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FUTURE SHOWS IN PICTURES 
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MEMPHIS 
 
 
 
 
 
 
 
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ACCOLADE - "A revelation" (The Financial Times) 
"Suspense filled, utterly authentic. It’s riveting viewing" (Variety) 
'A stunning rediscovery. Firmly and favourably, between Rattigan and David Hare' (Whatsonstage.com)
theatreguys.co.uk presents:
 
  
  
Fredo's 
Theatre 
Group
Website Updated 21/10/2014
  
This is a not-for-profit UK theatre-going group for our friends and colleagues and their own extended group of friends. It costs nothing to join us but must be by personal introduction from another member of the group. We provide tickets (and coach transport from Southend, if required) for London theatres.  
We do not sell tickets to the public
Welcome to our Theatre Group website - we hope you will find all the information you need.  
Organisers: Fredo & Mike - E-mail: fredo@theatreguys.co.uk or fredoandmike@theatreguys.co.uk 
  
On this page -  click heading to jump to section or scroll down page
 
>Latest Offers: It's time to make a booking -  
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Accolade + City of Angels
Details of all Available Bookings are shown on the Current Bookings page - 
click HERE or on the individual ads above.  Extra Discounts for our Donmar Friends
>Next Theatre Visits:
 
 
Thursday 
30 October 
at the 
Almeida 
Theatr
 
 
whatsonstage.com 
Director David Cromer's version delicately retunes Wilder's play for a 21st-century audience, amplifying its essential ordinariness. Everything about this town is calculatedly unremarkable.  Cromer's version is for the most part brilliantly unshowy, peeling away the gloss of nostalgia to get at the profound and poignant truths beneath.  A stunning detour from the established staging further compounds the painful beauty of everyday existence... heightening the exquisite, agonising joy of simply living. And as we glance wet-eyed across at one another, in full view under the Almeida's house lights, Cromer seems to be asking us to look better at the people right in front of us.
 
Saturday 
Mat  2.00pm 
8 November 
at the 
Royal 
Opera House 
Covent  
Garden 
 
 
No reviews available yet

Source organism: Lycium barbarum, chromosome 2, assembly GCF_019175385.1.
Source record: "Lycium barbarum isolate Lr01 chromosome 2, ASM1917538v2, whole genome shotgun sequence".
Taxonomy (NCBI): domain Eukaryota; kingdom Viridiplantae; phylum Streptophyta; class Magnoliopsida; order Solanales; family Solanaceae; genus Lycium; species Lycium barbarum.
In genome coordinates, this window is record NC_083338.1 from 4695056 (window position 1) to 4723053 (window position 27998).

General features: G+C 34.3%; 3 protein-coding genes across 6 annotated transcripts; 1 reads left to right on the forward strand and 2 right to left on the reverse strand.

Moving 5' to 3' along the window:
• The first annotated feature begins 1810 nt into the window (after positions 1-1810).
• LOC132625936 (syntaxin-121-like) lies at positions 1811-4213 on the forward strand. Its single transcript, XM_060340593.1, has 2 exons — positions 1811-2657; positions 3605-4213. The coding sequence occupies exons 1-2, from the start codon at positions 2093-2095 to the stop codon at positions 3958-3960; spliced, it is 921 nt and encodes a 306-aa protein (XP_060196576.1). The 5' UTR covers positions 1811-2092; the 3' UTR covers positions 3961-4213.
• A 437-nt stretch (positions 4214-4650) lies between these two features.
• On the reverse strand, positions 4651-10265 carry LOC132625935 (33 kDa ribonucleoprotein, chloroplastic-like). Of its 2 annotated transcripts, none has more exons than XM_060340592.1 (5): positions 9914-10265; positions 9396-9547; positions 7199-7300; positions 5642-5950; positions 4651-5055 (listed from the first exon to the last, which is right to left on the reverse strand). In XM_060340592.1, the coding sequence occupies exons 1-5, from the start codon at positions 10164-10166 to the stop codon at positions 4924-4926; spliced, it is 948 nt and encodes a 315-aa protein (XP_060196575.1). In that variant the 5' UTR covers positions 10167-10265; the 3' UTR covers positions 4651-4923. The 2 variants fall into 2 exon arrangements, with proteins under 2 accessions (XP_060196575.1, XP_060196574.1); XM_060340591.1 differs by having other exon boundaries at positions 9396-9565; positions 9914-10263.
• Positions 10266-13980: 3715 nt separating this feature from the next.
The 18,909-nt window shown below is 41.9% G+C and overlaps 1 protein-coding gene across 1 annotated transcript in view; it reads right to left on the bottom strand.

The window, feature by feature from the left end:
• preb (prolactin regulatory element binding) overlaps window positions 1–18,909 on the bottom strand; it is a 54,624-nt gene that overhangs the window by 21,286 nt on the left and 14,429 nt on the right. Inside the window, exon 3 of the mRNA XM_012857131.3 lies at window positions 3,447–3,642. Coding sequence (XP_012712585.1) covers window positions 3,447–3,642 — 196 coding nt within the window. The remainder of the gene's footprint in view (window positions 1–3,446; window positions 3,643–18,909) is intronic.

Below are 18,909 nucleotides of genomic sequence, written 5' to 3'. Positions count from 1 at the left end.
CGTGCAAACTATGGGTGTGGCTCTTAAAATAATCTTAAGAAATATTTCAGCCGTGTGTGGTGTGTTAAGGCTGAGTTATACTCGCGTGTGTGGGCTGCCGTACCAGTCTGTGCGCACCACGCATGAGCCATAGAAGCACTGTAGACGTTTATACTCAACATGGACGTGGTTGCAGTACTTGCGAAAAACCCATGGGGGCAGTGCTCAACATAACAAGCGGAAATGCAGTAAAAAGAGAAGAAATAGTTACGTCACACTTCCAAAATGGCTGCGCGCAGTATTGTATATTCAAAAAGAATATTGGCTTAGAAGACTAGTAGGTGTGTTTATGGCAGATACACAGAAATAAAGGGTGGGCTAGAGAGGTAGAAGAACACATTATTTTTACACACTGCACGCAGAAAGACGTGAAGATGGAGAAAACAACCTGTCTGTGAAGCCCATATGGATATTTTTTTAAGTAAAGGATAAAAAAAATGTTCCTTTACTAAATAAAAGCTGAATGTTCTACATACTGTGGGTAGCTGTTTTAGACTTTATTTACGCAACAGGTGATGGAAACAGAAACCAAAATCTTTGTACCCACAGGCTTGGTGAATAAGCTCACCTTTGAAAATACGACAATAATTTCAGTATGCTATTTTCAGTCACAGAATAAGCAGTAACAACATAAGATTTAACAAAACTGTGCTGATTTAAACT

This is a 2.00pm matinee.  
Please note coach departure times - 
Palace Theatre: 11.00   
Chalkwell Schools: 11.05   
Elms: 11.10 Thames  Drive: 11.15   
Hadleigh: 11.20  Tarpots: 11.25  
Five Bells: 11.30
>OnOurOwn:
  
Updated 21/10/14/14 -   
What we see without the Group:  click HERE or on the ads below
 
>News and Information: Please scroll down the page    
Further casting announced for Assassins - The much admired Jamie Parker is joining the cast of Assassins to play the roles of The Balladeer and Lee Harvey Oswald. He recently played Sky Masterson in Guys & Dolls at Chichester. 
Also joining the cast is "hot Broadway star" Aaron Tveit, making his UK stage debut playing John Wilkes Booth. He appeared in Les Miserables The Movie, and is well known for his roles in Broadway musicals.
 
Ticket Price Watch update 06/10/14: With the prices you pay for theatre-going when you join our theatre visits, it's easy to forget what the real prices are these days. At one end of the scale are Premium tickets, supposedly the best seats in the house, and at the other end are the discounted seat prices which we are usually able to offer to you as a group. Oddly enough, both these prices can sometimes apply to the same seats! If Premium seats do not sell, they become part of the Top Price seats which are the ones normally offered to groups at a discount. Confusing, isn't it? And it's becoming more confusing too.
 
 
 
  For the last three years or so, I have been reporting here on the development of the West End Theatre's pricing structure, especially the rise in availability (if not popularity) of Premium seating. These Premium seats are now being marketed differently, making buying a theatre ticket more complicated. The trend is sure to spread, but here I can give you two examples of what it going on. 
  Earlier this year we took our Group to see Sunny Afternoon, the Kinks musical, at Hampstead Theatre. Everyone had a great time; the show proved very popular with audiences and critics alike; it is now opening in the West End. There were no Premium prices at Hampstead but now at the Harold Pinter Theatre,  Premium seats are being sold in different packages.... 
Continued: click HERE 
WONDERFUL TENNESSEE 
Although John Lahr's new biography Tennessee Williams: Mad Pilgrimage of the Flesh is a weighty, lengthy tome, Nicholas Hytner told an attentive audience at the Lyttelton Theatre that he had bombed his way through it in a weekend, and that it was one of the best books about the theatre he had ever read. Mr Lahr, author of biographies of Joe Orton and Barry Humphries, and senior drama critic of The New Yorker had spent 10 years researching and writing the book, and clearly had got to know his subject well, and was able to answer Hytner's questions with confidence.